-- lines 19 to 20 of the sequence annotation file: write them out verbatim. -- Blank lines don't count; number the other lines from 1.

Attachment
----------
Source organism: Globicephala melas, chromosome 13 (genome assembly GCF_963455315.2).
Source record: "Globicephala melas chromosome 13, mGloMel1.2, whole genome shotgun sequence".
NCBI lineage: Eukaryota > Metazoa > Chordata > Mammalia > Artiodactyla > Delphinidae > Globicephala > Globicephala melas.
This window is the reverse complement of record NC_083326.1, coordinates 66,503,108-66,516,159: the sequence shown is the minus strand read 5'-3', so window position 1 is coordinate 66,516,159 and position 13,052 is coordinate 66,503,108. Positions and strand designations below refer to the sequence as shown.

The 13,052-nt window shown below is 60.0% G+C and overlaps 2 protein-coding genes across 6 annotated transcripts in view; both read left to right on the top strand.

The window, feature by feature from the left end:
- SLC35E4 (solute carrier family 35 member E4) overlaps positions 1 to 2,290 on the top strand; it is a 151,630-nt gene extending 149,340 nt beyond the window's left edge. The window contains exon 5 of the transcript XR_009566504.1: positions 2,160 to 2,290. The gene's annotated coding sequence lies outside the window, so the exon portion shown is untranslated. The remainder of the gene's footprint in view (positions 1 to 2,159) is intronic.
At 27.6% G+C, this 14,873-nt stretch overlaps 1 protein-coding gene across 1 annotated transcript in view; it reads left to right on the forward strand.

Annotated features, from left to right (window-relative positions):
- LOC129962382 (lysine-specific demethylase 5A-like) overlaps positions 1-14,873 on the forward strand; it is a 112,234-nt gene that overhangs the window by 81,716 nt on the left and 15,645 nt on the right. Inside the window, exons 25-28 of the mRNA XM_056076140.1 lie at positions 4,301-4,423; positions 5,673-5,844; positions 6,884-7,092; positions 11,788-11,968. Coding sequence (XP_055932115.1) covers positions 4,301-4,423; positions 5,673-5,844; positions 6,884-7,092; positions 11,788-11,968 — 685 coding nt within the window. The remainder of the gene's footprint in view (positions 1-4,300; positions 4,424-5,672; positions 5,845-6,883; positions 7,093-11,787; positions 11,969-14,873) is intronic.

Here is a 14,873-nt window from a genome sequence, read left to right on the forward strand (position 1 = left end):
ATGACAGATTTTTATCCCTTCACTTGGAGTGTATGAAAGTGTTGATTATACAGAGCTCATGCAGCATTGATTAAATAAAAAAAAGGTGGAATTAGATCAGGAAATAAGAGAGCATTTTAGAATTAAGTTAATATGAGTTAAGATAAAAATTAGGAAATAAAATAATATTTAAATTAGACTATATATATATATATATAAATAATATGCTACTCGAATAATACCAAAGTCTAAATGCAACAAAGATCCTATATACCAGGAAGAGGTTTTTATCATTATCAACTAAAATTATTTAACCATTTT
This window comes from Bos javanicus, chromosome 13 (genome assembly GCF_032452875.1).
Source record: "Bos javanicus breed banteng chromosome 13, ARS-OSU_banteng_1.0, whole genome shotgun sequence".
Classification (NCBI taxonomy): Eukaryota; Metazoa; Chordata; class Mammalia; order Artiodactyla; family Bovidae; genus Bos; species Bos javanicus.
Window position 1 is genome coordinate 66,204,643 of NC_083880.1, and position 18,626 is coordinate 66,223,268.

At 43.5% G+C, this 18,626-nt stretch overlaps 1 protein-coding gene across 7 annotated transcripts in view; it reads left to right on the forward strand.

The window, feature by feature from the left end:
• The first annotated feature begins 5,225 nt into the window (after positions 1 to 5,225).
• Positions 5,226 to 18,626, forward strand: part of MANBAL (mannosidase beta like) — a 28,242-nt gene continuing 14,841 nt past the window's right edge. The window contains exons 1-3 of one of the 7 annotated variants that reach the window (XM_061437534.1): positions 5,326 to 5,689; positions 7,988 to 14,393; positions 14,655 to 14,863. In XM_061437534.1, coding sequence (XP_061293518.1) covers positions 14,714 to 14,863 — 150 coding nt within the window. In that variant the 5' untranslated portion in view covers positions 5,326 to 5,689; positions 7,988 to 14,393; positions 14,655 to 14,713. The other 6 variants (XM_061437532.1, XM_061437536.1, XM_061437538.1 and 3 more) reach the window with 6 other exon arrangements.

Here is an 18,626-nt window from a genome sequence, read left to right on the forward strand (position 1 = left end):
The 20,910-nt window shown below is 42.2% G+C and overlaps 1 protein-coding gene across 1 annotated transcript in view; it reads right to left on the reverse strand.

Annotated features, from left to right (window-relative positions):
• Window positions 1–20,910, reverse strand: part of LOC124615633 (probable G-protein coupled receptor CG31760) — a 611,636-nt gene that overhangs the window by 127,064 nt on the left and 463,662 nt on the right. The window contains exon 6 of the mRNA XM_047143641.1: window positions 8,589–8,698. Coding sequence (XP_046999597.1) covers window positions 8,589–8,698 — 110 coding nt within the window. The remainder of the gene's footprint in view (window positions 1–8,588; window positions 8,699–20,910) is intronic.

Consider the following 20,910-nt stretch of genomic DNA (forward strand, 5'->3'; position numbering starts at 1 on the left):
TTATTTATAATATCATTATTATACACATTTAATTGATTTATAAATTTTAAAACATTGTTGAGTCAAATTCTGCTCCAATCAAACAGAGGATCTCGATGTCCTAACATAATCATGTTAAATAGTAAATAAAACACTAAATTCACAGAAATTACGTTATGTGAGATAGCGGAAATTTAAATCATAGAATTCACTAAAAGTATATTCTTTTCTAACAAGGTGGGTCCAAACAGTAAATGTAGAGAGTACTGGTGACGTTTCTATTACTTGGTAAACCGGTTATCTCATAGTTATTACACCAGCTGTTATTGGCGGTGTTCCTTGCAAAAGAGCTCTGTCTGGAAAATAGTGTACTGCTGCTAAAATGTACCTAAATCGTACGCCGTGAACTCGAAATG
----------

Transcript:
• The first annotated feature begins 5,225 nt into the window (after positions 1 to 5,225).
• Positions 5,226 to 18,626, forward strand: part of MANBAL (mannosidase beta like) — a 28,242-nt gene continuing 14,841 nt past the window's right edge. The window contains exons 1-3 of one of the 7 annotated variants that reach the window (XM_061437534.1): positions 5,326 to 5,689; positions 7,988 to 14,393; positions 14,655 to 14,863. In XM_061437534.1, coding sequence (XP_061293518.1) covers positions 14,714 to 14,863 — 150 coding nt within the window. In that variant the 5' untranslated portion in view covers positions 5,326 to 5,689; positions 7,988 to 14,393; positions 14,655 to 14,713. The other 6 variants (XM_061437532.1, XM_061437536.1, XM_061437538.1 and 3 more) reach the window with 6 other exon arrangements.